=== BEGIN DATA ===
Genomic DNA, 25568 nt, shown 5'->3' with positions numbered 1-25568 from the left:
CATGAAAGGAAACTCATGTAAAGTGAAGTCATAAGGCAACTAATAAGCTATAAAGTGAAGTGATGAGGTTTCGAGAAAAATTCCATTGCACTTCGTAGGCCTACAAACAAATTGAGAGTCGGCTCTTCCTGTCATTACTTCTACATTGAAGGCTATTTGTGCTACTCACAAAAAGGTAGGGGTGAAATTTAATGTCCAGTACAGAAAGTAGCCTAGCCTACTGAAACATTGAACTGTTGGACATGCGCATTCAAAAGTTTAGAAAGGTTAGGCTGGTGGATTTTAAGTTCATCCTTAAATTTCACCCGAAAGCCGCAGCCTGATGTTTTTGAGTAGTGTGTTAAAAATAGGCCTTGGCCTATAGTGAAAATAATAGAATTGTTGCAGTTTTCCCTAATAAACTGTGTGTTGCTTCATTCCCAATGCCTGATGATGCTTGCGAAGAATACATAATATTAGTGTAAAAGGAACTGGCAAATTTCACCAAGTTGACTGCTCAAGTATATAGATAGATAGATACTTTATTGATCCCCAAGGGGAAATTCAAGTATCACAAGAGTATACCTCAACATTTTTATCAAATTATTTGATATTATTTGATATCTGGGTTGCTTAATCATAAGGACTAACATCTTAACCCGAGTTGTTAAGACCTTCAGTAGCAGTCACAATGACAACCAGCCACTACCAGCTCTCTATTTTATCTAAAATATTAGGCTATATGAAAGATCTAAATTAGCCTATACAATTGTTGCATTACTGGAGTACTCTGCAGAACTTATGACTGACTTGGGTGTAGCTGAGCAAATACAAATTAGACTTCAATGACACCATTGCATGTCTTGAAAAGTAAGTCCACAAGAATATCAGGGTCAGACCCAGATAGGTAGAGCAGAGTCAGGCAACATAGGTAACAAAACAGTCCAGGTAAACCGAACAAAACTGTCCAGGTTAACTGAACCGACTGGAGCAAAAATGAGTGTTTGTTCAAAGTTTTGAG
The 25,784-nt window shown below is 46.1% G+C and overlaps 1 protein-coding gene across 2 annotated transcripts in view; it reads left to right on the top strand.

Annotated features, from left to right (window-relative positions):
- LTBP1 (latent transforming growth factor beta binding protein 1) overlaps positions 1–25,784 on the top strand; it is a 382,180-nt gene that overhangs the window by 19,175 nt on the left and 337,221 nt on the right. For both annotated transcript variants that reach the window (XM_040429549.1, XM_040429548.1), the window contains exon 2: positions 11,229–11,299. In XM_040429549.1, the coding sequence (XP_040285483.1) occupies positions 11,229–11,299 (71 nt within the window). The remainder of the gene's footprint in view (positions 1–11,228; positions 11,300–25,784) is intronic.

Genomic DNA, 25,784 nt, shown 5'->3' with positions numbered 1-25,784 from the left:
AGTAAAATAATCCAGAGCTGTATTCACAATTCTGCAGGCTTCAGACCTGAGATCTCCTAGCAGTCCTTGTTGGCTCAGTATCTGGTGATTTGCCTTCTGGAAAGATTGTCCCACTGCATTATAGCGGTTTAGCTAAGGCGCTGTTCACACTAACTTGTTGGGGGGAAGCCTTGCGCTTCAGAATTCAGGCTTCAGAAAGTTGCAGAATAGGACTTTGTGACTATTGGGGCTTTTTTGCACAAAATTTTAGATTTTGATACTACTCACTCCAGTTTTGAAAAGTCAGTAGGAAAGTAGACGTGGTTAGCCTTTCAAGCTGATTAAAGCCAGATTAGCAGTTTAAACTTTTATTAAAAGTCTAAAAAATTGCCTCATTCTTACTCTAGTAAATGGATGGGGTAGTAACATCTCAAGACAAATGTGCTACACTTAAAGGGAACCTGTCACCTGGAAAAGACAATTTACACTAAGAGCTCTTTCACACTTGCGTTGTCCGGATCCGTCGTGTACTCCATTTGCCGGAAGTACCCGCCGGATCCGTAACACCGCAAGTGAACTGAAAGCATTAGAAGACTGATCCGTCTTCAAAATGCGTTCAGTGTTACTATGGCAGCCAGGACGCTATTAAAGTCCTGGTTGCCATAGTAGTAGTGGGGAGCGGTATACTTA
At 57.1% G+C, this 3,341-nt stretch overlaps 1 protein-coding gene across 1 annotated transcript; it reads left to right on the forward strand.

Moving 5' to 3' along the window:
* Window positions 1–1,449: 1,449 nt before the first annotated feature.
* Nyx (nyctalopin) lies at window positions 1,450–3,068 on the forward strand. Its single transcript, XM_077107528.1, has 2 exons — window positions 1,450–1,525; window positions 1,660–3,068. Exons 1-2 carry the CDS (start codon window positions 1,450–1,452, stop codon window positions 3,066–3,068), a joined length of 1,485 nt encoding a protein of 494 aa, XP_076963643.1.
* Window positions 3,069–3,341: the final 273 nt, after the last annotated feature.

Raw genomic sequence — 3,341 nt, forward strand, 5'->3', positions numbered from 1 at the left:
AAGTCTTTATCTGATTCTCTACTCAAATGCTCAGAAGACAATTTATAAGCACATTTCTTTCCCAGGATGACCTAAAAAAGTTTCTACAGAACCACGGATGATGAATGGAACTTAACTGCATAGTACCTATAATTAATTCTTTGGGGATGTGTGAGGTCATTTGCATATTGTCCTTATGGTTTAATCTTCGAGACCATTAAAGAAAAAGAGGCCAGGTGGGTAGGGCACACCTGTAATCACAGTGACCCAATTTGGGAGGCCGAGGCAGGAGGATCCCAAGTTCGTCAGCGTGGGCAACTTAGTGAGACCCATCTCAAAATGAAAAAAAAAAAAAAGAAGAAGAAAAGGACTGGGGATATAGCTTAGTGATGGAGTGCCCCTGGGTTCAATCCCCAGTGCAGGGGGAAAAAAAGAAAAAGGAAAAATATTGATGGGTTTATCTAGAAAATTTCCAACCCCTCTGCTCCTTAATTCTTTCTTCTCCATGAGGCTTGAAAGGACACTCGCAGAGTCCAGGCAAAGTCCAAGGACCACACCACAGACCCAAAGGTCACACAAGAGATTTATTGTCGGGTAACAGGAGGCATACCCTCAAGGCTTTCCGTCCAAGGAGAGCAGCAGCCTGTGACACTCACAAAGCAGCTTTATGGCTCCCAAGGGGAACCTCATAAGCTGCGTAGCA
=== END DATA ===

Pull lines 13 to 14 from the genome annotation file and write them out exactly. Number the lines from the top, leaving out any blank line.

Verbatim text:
Raw genomic sequence — 3,341 nt, forward strand, 5'->3', positions numbered from 1 at the left:
AAGTCTTTATCTGATTCTCTACTCAAATGCTCAGAAGACAATTTATAAGCACATTTCTTTCCCAGGATGACCTAAAAAAGTTTCTACAGAACCACGGATGATGAATGGAACTTAACTGCATAGTACCTATAATTAATTCTTTGGGGATGTGTGAGGTCATTTGCATATTGTCCTTATGGTTTAATCTTCGAGACCATTAAAGAAAAAGAGGCCAGGTGGGTAGGGCACACCTGTAATCACAGTGACCCAATTTGGGAGGCCGAGGCAGGAGGATCCCAAGTTCGTCAGCGTGGGCAACTTAGTGAGACCCATCTCAAAATGAAAAAAAAAAAAAAGAAGAAGAAAAGGACTGGGGATATAGCTTAGTGATGGAGTGCCCCTGGGTTCAATCCCCAGTGCAGGGGGAAAAAAAGAAAAAGGAAAAATATTGATGGGTTTATCTAGAAAATTTCCAACCCCTCTGCTCCTTAATTCTTTCTTCTCCATGAGGCTTGAAAGGACACTCGCAGAGTCCAGGCAAAGTCCAAGGACCACACCACAGACCCAAAGGTCACACAAGAGATTTATTGTCGGGTAACAGGAGGCATACCCTCAAGGCTTTCCGTCCAAGGAGAGCAGCAGCCTGTGACACTCACAAAGCAGCTTTATGGCTCCCAAGGGGAACCTCATAAGCTGCGTAGCA